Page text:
Veteran paddlers know the river sings in many ways, but not all the songs are sweet.
The river’s currents can alternate quickly, between playful whispers and strident assertions. Even when the river sings softly, its power and strength must not be underestimated.
We’ve learned those notes and other lessons over years of paddling the southern stretch of the Wisconsin River.
At 430 miles, the river is the state’s longest, flowing from the pine forests bordering Michigan’s Upper Peninsula southwest to its confluence with the Mississippi River near the Iowa border. The river helped carve the rock formations at Wisconsin Dells.
Starting south of the Prairie Du Sac hydroelectric dam north of Madison, the river becomes the state’s premier aquatic playground for canoeists, kayakers and rafters.
Summer weekends sometimes find the river’s 93-mile stretch from the dam to Big Muddy heavy with recreational traffic.
One of the main features that makes this part of the Wisconsin River popular is its lack of commercial traffic. The southern course, which cuts diagonally through the state’s Driftless Region, is characterized by its currents and also the abundance of sandbars that line the river and often interrupt its flow. That makes the river unsuitable for business.
In 1989, the Lower Wisconsin Riverway Board took steps to protect the stretch from commercial and residential development. Very few structures are visible from the river, and the board wanted to protect that pristine natural environment.
Veteran paddlers know the farther southwest they travel on the river, the quieter and more untouched the natural surroundings become. If solitude is what you’re looking for, the southernmost stretch offers it in abundance.
Motorized craft of any kind are rare here. The lack of engine noise adds to the silence that helps better articulate the river’s song.
The river hosts the most dedicated paddlers, canoers and kayakers and those who want to play. The latter swim, picnic and spend the night camping on sandbars. The average paddle rate among the more leisurely crowd is about 3 miles per hour.
The river’s relative shallowness adds to its allure. In many places, bathers and waders can touch bottom, a feature that occasionally attracts local herds of cows seeking to cool off.
But there are underwater drop-offs, some of which are precipitous and accompanied by surprisingly swift currents. Non-swimmers and families with small children in tow need to be cautious.
In years past, we’ve piloted our own canoes, a process that involves parking pickup vehicles at the anticipated end of the trip. Lately we’ve taken to renting watercraft from Wisconsin River Outings, which offers canoes, kayaks and tubes from outlets in Boscobel and Sauk City.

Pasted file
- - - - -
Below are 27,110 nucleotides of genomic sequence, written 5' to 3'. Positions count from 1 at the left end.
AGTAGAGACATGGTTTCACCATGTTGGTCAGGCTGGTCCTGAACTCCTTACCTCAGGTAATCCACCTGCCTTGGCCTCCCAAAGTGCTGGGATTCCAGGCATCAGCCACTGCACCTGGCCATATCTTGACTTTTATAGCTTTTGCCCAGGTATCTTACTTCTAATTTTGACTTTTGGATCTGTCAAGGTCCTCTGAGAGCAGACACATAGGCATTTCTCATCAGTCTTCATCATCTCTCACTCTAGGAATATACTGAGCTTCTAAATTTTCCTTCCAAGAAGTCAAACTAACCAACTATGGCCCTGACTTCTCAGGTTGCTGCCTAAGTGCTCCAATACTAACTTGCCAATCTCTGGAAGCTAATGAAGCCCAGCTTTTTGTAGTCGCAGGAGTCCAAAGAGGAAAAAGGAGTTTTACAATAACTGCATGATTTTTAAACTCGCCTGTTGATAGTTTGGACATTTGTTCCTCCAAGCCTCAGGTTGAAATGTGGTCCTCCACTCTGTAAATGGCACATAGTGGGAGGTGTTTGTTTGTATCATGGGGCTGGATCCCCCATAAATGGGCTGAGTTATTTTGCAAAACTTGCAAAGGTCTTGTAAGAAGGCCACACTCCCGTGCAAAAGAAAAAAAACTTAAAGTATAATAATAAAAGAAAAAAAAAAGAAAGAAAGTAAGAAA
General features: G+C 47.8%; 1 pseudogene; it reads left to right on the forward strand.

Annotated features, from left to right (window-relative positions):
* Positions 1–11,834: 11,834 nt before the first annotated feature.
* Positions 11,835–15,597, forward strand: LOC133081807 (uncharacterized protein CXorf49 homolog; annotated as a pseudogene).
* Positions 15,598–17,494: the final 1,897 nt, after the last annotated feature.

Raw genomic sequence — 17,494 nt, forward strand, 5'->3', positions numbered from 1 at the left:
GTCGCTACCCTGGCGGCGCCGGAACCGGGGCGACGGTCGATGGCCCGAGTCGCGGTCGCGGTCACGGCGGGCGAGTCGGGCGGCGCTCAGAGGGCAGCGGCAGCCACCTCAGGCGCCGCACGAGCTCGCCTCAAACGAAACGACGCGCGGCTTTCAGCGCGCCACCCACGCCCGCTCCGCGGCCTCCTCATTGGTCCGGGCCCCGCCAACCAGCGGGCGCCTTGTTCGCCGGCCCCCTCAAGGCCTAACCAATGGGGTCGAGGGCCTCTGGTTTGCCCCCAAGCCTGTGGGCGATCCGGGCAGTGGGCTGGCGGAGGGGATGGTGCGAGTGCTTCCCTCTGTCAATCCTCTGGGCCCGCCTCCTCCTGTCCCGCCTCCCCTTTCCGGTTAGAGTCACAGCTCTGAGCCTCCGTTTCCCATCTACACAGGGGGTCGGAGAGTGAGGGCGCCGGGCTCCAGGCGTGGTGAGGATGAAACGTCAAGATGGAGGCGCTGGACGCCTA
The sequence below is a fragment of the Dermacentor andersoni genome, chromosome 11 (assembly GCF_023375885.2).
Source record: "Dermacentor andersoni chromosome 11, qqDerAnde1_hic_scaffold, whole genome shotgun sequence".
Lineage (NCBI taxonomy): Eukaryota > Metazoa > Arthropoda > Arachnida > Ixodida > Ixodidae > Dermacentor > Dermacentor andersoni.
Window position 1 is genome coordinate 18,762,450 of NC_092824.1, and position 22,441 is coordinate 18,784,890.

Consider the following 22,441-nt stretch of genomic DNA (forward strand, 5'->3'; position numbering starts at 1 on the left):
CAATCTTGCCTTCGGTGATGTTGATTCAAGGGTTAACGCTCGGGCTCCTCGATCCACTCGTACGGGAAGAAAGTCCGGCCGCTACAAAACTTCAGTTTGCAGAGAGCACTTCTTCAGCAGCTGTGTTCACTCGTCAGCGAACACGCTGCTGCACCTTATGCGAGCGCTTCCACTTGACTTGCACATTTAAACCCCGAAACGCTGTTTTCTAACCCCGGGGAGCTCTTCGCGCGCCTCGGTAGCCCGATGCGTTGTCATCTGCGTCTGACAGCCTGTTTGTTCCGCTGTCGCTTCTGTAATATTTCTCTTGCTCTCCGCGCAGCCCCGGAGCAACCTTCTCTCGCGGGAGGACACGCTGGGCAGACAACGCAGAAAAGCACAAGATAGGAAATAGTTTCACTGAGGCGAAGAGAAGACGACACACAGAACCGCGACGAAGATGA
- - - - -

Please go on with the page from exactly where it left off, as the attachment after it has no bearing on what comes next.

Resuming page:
The cost of the rental includes pickup of both the canoes and their occupants and transportation back to the firm’s office.
Despite sudden bouts of inclement weather, 2016 has proven to be one of the best years for river paddling, according to Scott Teuber, owner of Wisconsin River Outings.
“In years past we’ve gone through four or five wet or high-water seasons,” says Teuber, who has owned the company for 14 years and sits on the board of the America Outdoors Association. “The river has been perfect this season.”
Despite the growing nationwide popularity of kayaks, canoes still are the most popular rental craft at Wisconsin River Outings. Teuber’s inventory includes 225 Royalex Wenonah canoes, 37 Paluski Riptide kayaks and 60 Jackson Kayak Rivieras, the open-top boat that’s growing in popularity.
“I can be a bit of a kayak snob and wonder why I would ever have any sit-upon canoes, but people find them to be a lot of fun, so we stock them,” Teuber says.
When it comes to kayaks and canoes, size matters. The longer the craft is, the more stable a ride it gives in the water, according to Teuber.
The river’s proximity to the major metro markets of Milwaukee, Chicago, the Quad Cities, Madison and La Crosse attracts a lot of visitors. Teuber figures he puts about 9,000 people on the water every season.
The site of the former nude beach at Mazomanie lies just downstream from the Sauk City launch point. It was closed permanently last year due to increasing arrests for alleged drug use and public sexual activity. Paddlers unaware of the beach’s past should beware: They may get tickets from DNR wardens if they stop at the site, Teuber says.
This year, eagles have proven to be a major draw for paddlers. A growing number of the birds have made this stretch of the river their home. They’ve established so many nests that new arrivals have to search various tributaries to find nesting trees. They add to the natural appeal of a river trip.
We have traveled the river from Sauk City to Mazomanie and on to Spring Green many times. The full route is a day’s journey, and can take a lot out of even the most experienced traveler.
Despite sunburn, bug bites and even the occasionally swamping — we once watched helplessly as our rental canoe paddle sailed downstream without us — we find the trip both peaceful and exhilarating.
But Teuber says we’ve been missing some of the river’s best features.
“In my opinion, the best stretch of the river runs from Spring Green southwest to Muscoda and the remoteness of the stretch from Boscobel to Wayalusing, where it joins the Mississippi, is sublime,” Teuber says. “The bluffs loom closer to the water and the river breaks into channels and tributaries with mid-river sandbars that are yours to explore.”
In a land so close and yet so remote, a place where soaring eagles far outnumber paddling humans, sublime is a word that certainly applies.
Perhaps we’ll make the next leg of the journey and listen to an even sweeter river song next year.